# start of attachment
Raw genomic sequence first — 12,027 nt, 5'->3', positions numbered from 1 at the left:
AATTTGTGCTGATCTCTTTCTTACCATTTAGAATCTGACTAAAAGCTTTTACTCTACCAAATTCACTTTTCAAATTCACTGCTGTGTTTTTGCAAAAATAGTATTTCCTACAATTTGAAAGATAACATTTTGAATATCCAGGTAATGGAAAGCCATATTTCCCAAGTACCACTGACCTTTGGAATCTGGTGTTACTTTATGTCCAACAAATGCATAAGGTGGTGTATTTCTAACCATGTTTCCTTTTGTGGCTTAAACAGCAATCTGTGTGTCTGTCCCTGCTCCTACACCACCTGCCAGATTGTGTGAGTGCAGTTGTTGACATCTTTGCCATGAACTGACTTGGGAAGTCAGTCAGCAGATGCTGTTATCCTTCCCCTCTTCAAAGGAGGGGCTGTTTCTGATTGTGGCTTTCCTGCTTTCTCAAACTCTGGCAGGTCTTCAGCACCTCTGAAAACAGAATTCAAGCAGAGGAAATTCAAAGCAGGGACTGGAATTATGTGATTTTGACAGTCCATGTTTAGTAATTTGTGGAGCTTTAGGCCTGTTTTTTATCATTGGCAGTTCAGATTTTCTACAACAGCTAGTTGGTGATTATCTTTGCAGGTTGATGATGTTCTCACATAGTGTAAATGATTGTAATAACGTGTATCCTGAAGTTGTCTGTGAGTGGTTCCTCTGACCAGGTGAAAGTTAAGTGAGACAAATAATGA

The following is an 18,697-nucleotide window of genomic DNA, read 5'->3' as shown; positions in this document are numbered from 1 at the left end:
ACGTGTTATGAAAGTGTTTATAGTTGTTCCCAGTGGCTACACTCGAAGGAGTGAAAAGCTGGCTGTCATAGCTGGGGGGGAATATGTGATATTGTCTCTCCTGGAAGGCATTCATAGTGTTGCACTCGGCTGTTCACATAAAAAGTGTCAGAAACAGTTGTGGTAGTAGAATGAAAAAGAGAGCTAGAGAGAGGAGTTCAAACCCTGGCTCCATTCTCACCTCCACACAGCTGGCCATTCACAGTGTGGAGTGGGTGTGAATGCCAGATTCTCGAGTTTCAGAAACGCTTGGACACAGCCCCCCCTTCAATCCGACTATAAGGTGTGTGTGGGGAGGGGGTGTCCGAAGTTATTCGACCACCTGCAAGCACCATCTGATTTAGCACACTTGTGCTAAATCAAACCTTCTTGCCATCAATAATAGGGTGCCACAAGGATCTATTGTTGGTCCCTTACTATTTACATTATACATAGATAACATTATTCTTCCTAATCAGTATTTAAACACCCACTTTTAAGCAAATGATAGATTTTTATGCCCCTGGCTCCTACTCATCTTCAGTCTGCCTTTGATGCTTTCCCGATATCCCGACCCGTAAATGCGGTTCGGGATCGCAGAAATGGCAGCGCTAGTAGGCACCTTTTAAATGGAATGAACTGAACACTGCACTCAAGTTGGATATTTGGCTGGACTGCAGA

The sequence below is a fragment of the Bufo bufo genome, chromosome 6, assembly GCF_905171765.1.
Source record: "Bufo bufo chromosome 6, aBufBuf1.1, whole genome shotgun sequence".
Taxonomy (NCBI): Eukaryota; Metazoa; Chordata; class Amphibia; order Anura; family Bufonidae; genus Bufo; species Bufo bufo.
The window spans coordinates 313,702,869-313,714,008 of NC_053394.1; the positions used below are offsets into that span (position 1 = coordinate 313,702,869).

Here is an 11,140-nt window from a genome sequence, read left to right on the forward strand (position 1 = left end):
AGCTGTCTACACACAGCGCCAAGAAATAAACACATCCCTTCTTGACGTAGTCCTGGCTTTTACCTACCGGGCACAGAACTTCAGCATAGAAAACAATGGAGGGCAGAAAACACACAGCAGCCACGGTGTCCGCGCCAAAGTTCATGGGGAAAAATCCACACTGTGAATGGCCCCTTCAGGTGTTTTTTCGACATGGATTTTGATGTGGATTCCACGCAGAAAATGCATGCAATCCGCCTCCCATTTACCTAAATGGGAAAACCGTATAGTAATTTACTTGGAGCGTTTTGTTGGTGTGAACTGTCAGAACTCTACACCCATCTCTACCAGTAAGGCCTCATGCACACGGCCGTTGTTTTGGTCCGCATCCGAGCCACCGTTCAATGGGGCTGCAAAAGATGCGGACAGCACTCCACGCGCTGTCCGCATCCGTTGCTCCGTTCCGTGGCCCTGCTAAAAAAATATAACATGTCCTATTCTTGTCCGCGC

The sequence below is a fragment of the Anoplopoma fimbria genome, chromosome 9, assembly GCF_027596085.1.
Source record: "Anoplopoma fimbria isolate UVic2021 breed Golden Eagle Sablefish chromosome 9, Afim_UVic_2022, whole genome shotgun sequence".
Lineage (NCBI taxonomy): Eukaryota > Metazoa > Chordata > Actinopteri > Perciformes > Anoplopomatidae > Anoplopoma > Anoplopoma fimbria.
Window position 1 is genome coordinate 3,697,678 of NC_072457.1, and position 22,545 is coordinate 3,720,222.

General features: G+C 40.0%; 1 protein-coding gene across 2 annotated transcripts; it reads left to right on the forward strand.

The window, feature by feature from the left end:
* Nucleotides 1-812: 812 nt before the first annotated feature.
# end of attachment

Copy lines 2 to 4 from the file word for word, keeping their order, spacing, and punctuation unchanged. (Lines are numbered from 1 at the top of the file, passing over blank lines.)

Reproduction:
AATTTGTGCTGATCTCTTTCTTACCATTTAGAATCTGACTAAAAGCTTTTACTCTACCAAATTCACTTTTCAAATTCACTGCTGTGTTTTTGCAAAAATAGTATTTCCTACAATTTGAAAGATAACATTTTGAATATCCAGGTAATGGAAAGCCATATTTCCCAAGTACCACTGACCTTTGGAATCTGGTGTTACTTTATGTCCAACAAATGCATAAGGTGGTGTATTTCTAACCATGTTTCCTTTTGTGGCTTAAACAGCAATCTGTGTGTCTGTCCCTGCTCCTACACCACCTGCCAGATTGTGTGAGTGCAGTTGTTGACATCTTTGCCATGAACTGACTTGGGAAGTCAGTCAGCAGATGCTGTTATCCTTCCCCTCTTCAAAGGAGGGGCTGTTTCTGATTGTGGCTTTCCTGCTTTCTCAAACTCTGGCAGGTCTTCAGCACCTCTGAAAACAGAATTCAAGCAGAGGAAATTCAAAGCAGGGACTGGAATTATGTGATTTTGACAGTCCATGTTTAGTAATTTGTGGAGCTTTAGGCCTGTTTTTTATCATTGGCAGTTCAGATTTTCTACAACAGCTAGTTGGTGATTATCTTTGCAGGTTGATGATGTTCTCACATAGTGTAAATGATTGTAATAACGTGTATCCTGAAGTTGTCTGTGAGTGGTTCCTCTGACCAGGTGAAAGTTAAGTGAGACAAATAATGA

The following is an 18,697-nucleotide window of genomic DNA, read 5'->3' as shown; positions in this document are numbered from 1 at the left end:
ACGTGTTATGAAAGTGTTTATAGTTGTTCCCAGTGGCTACACTCGAAGGAGTGAAAAGCTGGCTGTCATAGCTGGGGGGGAATATGTGATATTGTCTCTCCTGGAAGGCATTCATAGTGTTGCACTCGGCTGTTCACATAAAAAGTGTCAGAAACAGTTGTGGTAGTAGAATGAAAAAGAGAGCTAGAGAGAGGAGTTCAAACCCTGGCTCCATTCTCACCTCCACACAGCTGGCCATTCACAGTGTGGAGTGGGTGTGAATGCCAGATTCTCGAGTTTCAGAAACGCTTGGACACAGCCCCCCCTTCAATCCGACTATAAGGTGTGTGTGGGGAGGGGGTGTCCGAAGTTATTCGACCACCTGCAAGCACCATCTGATTTAGCACACTTGTGCTAAATCAAACCTTCTTGCCATCAATAATAGGGTGCCACAAGGATCTATTGTTGGTCCCTTACTATTTACATTATACATAGATAACATTATTCTTCCTAATCAGTATTTAAACACCCACTTTTAAGCAAATGATAGATTTTTATGCCCCTGGCTCCTACTCATCTTCAGTCTGCCTTTGATGCTTTCCCGATATCCCGACCCGTAAATGCGGTTCGGGATCGCAGAAATGGCAGCGCTAGTAGGCACCTTTTAAATGGAATGAACTGAACACTGCACTCAAGTTGGATATTTGGCTGGACTGCAGA